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Sunday, 19 December, 1999, 21:49 GMT
Analysis: Macau looks forward with optimism

Child watching handover ceremony Macau's future: Handover holds few fears

By Jill McGivering in Macau

This was always the "other" handover, the one which never quite existed in its own right but was constantly defined by its similarities to, and differences from, the larger and higher profile return of Hong Kong to China by Britain on 1 July 1997.

Politically, Macau's return was supposed to show the world an alternative way of dealing with China.

Britain's last governor of Hong Kong, Chris Patten, chose the path of defiance and confrontation. He pursued with determination his goal of increasing the level of democracy in the territory in the final years of British rule.

Macau different

China's anger and the resulting stalemate damaged the negotiations, caused the collapse of the dream of a smooth transition and did little to help confidence in Hong Kong - although Mr Patten still has enormous personal support amongst the people he once governed.

Macau was always a different story.

Portugal tried to negotiate the return of Macau in the late 1970s, following the change of political climate in Lisbon itself.

That was too soon for Beijing - but the two sides did agree that, from then on, Portugal was only administering the enclave, whilst China had sovereignty over it.

Mixed feelings

It was a technical point in some ways but set a gentle and far more conciliatory tone in the negotiations when began in earnest in the following decade.

The Portuguese President Jorge Sampaio had breakfast with a group of international reporters on the morning of the handover.

He told us he expected to have mixed feelings as he saw the Portuguese flag being lowered for the very last time.

History rushing

On the one hand, he explained, there would be a sense of 500 years of history rushing before his eyes, passing by like a speeded up film.

But on the other hand, he would feel very proud, he said.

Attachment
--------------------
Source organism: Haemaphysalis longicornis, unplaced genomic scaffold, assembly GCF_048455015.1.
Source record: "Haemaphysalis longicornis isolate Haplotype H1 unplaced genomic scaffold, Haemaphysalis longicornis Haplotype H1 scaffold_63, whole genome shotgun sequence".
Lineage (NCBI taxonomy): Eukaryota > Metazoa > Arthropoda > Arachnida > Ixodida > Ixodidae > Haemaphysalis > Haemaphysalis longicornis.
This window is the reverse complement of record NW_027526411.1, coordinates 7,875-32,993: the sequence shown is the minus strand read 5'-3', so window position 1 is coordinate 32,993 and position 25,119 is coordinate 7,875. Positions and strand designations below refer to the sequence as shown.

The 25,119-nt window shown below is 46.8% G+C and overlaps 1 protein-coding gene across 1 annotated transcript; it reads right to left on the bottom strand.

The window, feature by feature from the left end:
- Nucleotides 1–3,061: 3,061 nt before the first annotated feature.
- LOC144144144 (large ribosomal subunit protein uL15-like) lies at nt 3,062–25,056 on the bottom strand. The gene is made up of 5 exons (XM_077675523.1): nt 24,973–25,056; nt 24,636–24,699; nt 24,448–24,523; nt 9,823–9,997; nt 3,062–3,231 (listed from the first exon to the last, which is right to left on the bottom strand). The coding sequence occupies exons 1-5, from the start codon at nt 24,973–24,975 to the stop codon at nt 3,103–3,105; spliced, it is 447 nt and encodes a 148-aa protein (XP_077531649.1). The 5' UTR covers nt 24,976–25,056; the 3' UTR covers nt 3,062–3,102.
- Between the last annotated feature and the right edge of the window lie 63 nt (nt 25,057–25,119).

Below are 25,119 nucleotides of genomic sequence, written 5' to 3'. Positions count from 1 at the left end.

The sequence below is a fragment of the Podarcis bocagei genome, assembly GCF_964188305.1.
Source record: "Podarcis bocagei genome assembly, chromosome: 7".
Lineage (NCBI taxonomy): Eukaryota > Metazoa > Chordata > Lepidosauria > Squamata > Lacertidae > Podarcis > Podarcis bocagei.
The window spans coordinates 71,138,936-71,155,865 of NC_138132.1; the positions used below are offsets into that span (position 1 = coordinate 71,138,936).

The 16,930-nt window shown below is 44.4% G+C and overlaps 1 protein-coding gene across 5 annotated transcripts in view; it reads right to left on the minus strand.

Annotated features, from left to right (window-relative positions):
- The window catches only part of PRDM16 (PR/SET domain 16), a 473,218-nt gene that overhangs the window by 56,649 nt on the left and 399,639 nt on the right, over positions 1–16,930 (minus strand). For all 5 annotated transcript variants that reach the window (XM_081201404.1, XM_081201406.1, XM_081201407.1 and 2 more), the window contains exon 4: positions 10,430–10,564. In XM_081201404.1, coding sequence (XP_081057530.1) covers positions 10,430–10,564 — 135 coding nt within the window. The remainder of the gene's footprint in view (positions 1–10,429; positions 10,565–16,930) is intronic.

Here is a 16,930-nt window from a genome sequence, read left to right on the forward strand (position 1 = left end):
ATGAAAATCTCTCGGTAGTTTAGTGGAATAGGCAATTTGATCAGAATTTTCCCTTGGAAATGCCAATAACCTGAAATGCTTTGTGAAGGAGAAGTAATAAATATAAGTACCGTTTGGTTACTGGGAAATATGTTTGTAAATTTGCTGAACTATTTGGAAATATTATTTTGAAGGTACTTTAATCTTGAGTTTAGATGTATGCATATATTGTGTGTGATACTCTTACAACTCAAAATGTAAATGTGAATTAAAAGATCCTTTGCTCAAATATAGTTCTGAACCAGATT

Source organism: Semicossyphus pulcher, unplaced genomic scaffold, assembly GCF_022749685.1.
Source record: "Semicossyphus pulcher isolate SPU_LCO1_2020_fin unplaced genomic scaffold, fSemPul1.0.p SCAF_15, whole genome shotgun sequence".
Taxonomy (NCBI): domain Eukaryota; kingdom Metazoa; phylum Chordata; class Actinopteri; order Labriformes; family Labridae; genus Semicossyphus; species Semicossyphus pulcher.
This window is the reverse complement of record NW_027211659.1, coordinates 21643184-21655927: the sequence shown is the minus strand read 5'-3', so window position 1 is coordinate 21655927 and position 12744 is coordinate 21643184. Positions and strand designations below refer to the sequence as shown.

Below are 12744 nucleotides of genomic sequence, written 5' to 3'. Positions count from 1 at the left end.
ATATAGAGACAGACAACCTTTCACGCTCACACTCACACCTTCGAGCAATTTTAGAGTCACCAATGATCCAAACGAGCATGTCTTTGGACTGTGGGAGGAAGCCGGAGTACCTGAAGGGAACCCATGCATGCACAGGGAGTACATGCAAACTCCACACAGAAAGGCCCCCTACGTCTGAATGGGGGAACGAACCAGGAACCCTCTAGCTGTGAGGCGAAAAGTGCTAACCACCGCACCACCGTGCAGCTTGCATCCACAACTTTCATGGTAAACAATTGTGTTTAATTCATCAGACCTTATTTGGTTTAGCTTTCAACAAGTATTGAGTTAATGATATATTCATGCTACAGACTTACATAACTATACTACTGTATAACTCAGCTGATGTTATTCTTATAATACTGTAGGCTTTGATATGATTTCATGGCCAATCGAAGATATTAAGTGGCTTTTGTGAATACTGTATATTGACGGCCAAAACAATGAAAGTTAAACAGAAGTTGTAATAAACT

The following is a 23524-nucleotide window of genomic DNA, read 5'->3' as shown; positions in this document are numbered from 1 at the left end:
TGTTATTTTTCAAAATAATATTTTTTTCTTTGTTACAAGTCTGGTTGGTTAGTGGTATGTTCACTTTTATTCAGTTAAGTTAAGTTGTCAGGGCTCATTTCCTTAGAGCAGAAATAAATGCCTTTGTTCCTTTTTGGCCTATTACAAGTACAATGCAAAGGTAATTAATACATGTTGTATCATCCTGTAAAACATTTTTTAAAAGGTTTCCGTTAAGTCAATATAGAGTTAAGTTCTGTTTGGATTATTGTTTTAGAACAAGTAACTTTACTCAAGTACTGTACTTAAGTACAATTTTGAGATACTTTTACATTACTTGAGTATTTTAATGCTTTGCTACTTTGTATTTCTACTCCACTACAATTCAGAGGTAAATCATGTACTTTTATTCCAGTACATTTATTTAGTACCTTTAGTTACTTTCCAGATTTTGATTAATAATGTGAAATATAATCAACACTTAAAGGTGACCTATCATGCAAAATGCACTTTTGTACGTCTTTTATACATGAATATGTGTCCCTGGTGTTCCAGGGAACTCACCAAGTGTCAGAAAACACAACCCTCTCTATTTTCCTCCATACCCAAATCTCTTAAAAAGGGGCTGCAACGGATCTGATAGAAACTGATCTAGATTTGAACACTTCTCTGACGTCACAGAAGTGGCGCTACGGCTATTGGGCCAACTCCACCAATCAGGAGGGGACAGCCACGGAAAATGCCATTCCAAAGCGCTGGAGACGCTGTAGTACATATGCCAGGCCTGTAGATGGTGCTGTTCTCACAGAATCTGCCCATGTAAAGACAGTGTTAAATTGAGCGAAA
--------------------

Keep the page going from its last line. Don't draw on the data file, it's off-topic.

He had fought against Portuguese colonialism in his youth and clashed with police in demonstrations. Now he felt he had seen the cycle being completed. The days of overseas Portuguese territories had finally ended.

Apprehension in Hong Kong

Two-and-a-half years ago, British officials, including the heir to the throne, Prince Charles, stood in pouring rain as the final handover ceremonies were performed in Hong Kong.

The weather seemed to mirror the sense of gloom and apprehension which many Hong Kong people felt.

When we journalists asked people what they expected after British rule, many shrugged their shoulders unenthusiastically. The most common response was a rather dismissive: "Wait and see".

Clear skies for Macau

Macau's handover weekend also started with pouring rain - but this time it cleared.

By Sunday evening, crowds of local people could and did gather in the Mediterranean style plazas to watch the handover events relayed on giant screens - and to cheer.

It was far easier to get positive opinions from people about the change of flag.

One young woman I met seemed quite typical. She told me her parents had come from the mainland just before she was born and were great supporters of the Chinese Communist Party.

Excited and happy

The Communists had really improved their lives and the lives of other ordinary working people, she said.

She was less sure about mainland politics herself, having lived all her life in Macau. But she still admitted, a little shyly, that she had woken up on the morning of the handover feeling excited and very happy - a rush of emotion she had not expected.

When I went to visit her, she was mesmerised by the live television coverage of the arrival of Chinese President Jiang Zemin.

Her parents had just called her, she said - she could tell by their voices they were both tearful with joy.


That spirit of optimism and patriotism is far more common in Macau than in Hong Kong.

Half Macau's population only settled here in the last twenty years. Social, business and family ties are so close that at times the distance between Macau and the thriving economic zone which sits just across the border in mainland China seems very theoretical.

So it's perhaps not surprising that so many local people cheerfully took to the streets or waved Chinese flags as the handover clock struck midnight.

For Hong Kong, the sense of separateness from China and the focus on democracy and civil liberties dampened down the sense of celebration.

Not so in Macau.

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See also:
19 Dec 99 |  Asia-Pacific
China takes over in Macau
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